We observed positive associations between social support from family and many of the PA measures. Family social support was positively associated with moderate occupation PA (β adjusted = 0.46; P = .04) after controlling for age, gender, smoker, marital status, and education, and was positively associated with vigorous occupation PA (β adjusted = 1.24; P = .000) upon controlling for age, gender, education, race, and smoking. We also observed positive associations between family social support and the commute PA models, light commute (β adjusted = 0.58; P = .002) and moderate commute (β adjusted = 0.20; P = .009), after adjusting for covariates. Family-provided social support was also positively linked to domestic PA (β adjusted = 1.18; P = .000) after we adjusted for age, gender, race, and education in the model, and with all measures of leisure PA, light leisure (β adjusted = 0.94; P = .000), moderate leisure (β adjusted = 0.64; P = .00), and vigorous leisure (β adjusted = 0.74; P = .000), after we adjusted for covariates of interest in each model.

In our social support from friends and PA models, we found that friend social support had a significant positive relation with moderate commute (β = 0.21; P = .004) after controlling for gender and age, and a positive association with domestic PA (β adjusted = 0.82; P = .002) after adjusting for age, gender, education, and race. We also observed that friend-provided social support was positively associated with all measures of leisure PA after adjusting for covariates in each model: light leisure (β adjusted = 0.74; P = .000), moderate leisure (β adjusted = 0.58; P = .000), and vigorous leisure (β adjusted = 0.91; P = .000).

Discussion

Self-Efficacy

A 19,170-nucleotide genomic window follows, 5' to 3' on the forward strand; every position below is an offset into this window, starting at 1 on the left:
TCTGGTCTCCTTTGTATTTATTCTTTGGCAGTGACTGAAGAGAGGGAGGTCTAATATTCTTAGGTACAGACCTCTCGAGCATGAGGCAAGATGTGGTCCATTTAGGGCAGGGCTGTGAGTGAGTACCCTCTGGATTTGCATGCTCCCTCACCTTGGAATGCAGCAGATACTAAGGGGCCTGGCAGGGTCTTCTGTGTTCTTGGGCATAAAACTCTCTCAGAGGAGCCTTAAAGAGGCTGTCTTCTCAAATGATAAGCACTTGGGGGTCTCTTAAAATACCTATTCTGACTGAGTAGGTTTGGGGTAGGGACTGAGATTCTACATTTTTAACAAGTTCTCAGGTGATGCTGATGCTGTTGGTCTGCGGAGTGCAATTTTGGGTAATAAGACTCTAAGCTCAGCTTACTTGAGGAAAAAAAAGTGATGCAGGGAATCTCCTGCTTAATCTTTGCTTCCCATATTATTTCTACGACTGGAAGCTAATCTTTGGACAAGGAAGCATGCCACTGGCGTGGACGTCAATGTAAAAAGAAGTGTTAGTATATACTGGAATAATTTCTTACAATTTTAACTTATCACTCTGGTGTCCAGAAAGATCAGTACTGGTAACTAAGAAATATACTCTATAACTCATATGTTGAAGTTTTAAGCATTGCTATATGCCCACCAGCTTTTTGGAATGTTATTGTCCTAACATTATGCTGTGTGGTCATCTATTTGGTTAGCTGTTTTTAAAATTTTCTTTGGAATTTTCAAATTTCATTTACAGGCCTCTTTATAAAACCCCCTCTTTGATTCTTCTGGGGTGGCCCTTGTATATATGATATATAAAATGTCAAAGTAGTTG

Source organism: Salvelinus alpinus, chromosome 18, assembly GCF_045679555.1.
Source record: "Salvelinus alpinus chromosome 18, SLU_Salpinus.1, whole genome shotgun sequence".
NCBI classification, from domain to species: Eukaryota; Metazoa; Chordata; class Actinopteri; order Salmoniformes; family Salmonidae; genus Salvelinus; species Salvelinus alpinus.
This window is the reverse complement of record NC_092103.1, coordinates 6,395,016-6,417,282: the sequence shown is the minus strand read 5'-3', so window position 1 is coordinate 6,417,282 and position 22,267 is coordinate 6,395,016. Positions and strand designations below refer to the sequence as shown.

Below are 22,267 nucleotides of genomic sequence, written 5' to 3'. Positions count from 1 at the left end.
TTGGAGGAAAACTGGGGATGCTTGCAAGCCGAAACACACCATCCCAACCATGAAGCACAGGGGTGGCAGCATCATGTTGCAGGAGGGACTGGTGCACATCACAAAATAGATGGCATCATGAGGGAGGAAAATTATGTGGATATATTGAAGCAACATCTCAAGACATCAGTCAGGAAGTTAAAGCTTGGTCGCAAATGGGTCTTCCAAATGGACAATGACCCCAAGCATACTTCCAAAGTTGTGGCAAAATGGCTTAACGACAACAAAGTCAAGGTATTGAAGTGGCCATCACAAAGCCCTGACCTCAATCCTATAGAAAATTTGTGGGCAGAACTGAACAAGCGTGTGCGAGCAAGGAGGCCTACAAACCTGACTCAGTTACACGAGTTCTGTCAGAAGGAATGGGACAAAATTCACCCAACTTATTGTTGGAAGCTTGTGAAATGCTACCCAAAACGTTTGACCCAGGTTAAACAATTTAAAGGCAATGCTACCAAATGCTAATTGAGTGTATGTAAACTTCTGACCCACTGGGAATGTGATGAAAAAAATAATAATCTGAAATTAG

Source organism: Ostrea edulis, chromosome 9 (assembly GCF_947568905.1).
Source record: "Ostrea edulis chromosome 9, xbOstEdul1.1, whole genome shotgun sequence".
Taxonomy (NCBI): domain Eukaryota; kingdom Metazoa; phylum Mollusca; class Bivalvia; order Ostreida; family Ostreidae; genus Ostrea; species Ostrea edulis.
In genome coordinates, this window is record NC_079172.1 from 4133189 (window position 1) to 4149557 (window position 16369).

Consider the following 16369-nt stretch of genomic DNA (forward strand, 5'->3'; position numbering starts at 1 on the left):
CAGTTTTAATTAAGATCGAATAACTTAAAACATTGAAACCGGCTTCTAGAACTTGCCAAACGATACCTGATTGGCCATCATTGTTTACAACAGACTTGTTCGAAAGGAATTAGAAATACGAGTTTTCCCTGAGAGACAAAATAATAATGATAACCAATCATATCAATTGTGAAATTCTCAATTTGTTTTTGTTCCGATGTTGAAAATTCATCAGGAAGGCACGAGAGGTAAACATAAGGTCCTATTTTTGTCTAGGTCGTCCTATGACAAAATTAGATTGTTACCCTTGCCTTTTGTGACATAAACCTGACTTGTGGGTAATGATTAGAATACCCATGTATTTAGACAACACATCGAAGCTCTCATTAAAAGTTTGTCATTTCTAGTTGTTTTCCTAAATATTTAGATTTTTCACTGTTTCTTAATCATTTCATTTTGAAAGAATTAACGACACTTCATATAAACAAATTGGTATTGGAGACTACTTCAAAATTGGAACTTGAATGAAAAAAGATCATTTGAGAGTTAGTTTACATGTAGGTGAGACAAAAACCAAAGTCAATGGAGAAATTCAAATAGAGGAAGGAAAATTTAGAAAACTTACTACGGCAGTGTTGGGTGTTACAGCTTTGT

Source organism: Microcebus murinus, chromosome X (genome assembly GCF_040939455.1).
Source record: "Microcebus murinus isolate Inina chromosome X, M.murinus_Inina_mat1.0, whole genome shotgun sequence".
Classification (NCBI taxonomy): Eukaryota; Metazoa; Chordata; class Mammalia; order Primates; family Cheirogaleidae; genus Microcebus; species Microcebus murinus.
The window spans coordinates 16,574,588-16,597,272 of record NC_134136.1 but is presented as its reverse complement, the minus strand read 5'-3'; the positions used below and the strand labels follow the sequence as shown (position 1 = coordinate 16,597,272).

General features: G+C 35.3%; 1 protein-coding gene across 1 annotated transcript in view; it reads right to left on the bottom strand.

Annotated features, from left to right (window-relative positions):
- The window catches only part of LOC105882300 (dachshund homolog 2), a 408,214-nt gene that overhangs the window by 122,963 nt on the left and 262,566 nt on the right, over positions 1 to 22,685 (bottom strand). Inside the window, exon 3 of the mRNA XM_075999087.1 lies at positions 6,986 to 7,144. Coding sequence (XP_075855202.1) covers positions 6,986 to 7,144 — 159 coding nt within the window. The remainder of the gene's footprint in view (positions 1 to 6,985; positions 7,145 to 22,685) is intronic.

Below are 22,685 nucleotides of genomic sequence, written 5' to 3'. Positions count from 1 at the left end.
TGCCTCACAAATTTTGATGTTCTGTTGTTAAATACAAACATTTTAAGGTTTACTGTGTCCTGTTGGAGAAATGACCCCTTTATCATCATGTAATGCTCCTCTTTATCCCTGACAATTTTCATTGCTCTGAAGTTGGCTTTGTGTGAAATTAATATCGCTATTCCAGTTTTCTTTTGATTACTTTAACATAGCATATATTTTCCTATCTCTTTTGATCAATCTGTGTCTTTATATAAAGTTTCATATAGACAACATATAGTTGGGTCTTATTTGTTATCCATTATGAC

Self-efficacy scores were significantly higher in men compared with women. Not surprisingly, in this study, men also reported higher levels of PA engagement than women. Previous research suggests that disproportionate access to opportunities, PA experiences, and possible social biases and expectations for each gender may help explain overall differences in PA output as well as men’s higher self-efficacy and PA levels at every stage in life.4853 Given that self-efficacy is nurtured through experiences,54,55 it is quite possible that women, on average, are less efficacious in PA due to an uneven distribution in PA opportunities between the two genders. Equal access to PA opportunities for both genders can help stem PA and self-efficacy disparities that, unfortunately, persist into adulthood. We also observed differences in self-efficacy scores across education levels. Studies show that people with more years of formal education are financially positioned to afford access to better neighborhoods, resources, and other amenities; these assets collectively engender a greater confidence to engage in healthy lifestyles that include behaviors like PA engagement.5660 Lastly, the smokers in the study had lower self-efficacy for PA compared with the never smokers or former smokers. This finding is reinforced by existing studies, which show that smokers are less likely to exercise, have lower PA endurance, and are less likely to participate in healthy behaviors, like proper nutrition, low alcohol intake, and good sleep (duration and quality).22,6166 Because behaviors (either positive or negative) often coexist, behavioral interventions should be designed with a multifocused approach to collectively address these behaviors and promote healthy lifestyles in this population.